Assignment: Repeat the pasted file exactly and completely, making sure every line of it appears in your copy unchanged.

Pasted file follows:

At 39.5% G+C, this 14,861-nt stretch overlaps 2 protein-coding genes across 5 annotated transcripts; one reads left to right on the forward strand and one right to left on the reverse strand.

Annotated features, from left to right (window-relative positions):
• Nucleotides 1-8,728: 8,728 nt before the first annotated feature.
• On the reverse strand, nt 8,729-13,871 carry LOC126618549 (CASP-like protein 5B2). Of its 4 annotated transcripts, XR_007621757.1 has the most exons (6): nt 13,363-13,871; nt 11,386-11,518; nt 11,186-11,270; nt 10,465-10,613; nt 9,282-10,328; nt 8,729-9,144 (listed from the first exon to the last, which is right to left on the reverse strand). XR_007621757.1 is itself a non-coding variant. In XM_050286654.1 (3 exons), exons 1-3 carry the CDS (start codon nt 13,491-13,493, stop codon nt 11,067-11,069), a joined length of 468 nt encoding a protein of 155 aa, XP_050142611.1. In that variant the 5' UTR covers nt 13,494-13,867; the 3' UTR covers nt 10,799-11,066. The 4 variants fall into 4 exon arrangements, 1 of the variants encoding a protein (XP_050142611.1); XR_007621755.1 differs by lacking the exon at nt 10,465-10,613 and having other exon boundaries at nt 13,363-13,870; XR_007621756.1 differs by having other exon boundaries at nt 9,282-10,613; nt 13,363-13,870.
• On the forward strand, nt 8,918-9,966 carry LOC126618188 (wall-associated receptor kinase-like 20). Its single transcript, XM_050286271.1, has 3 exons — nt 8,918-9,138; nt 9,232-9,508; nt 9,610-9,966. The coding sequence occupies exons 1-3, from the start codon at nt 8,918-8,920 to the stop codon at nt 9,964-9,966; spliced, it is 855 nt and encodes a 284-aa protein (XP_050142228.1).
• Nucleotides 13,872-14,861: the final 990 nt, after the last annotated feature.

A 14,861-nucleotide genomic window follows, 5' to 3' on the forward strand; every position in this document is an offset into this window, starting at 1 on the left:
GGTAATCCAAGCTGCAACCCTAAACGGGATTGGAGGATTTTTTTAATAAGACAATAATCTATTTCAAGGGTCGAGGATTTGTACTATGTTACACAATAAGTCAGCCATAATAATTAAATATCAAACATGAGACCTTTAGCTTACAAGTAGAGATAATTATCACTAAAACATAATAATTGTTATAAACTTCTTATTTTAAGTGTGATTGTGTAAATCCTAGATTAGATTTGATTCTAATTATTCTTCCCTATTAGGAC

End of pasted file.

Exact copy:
At 39.5% G+C, this 14,861-nt stretch overlaps 2 protein-coding genes across 5 annotated transcripts; one reads left to right on the forward strand and one right to left on the reverse strand.

Annotated features, from left to right (window-relative positions):
• Nucleotides 1-8,728: 8,728 nt before the first annotated feature.
• On the reverse strand, nt 8,729-13,871 carry LOC126618549 (CASP-like protein 5B2). Of its 4 annotated transcripts, XR_007621757.1 has the most exons (6): nt 13,363-13,871; nt 11,386-11,518; nt 11,186-11,270; nt 10,465-10,613; nt 9,282-10,328; nt 8,729-9,144 (listed from the first exon to the last, which is right to left on the reverse strand). XR_007621757.1 is itself a non-coding variant. In XM_050286654.1 (3 exons), exons 1-3 carry the CDS (start codon nt 13,491-13,493, stop codon nt 11,067-11,069), a joined length of 468 nt encoding a protein of 155 aa, XP_050142611.1. In that variant the 5' UTR covers nt 13,494-13,867; the 3' UTR covers nt 10,799-11,066. The 4 variants fall into 4 exon arrangements, 1 of the variants encoding a protein (XP_050142611.1); XR_007621755.1 differs by lacking the exon at nt 10,465-10,613 and having other exon boundaries at nt 13,363-13,870; XR_007621756.1 differs by having other exon boundaries at nt 9,282-10,613; nt 13,363-13,870.
• On the forward strand, nt 8,918-9,966 carry LOC126618188 (wall-associated receptor kinase-like 20). Its single transcript, XM_050286271.1, has 3 exons — nt 8,918-9,138; nt 9,232-9,508; nt 9,610-9,966. The coding sequence occupies exons 1-3, from the start codon at nt 8,918-8,920 to the stop codon at nt 9,964-9,966; spliced, it is 855 nt and encodes a 284-aa protein (XP_050142228.1).
• Nucleotides 13,872-14,861: the final 990 nt, after the last annotated feature.

A 14,861-nucleotide genomic window follows, 5' to 3' on the forward strand; every position in this document is an offset into this window, starting at 1 on the left:
GGTAATCCAAGCTGCAACCCTAAACGGGATTGGAGGATTTTTTTAATAAGACAATAATCTATTTCAAGGGTCGAGGATTTGTACTATGTTACACAATAAGTCAGCCATAATAATTAAATATCAAACATGAGACCTTTAGCTTACAAGTAGAGATAATTATCACTAAAACATAATAATTGTTATAAACTTCTTATTTTAAGTGTGATTGTGTAAATCCTAGATTAGATTTGATTCTAATTATTCTTCCCTATTAGGAC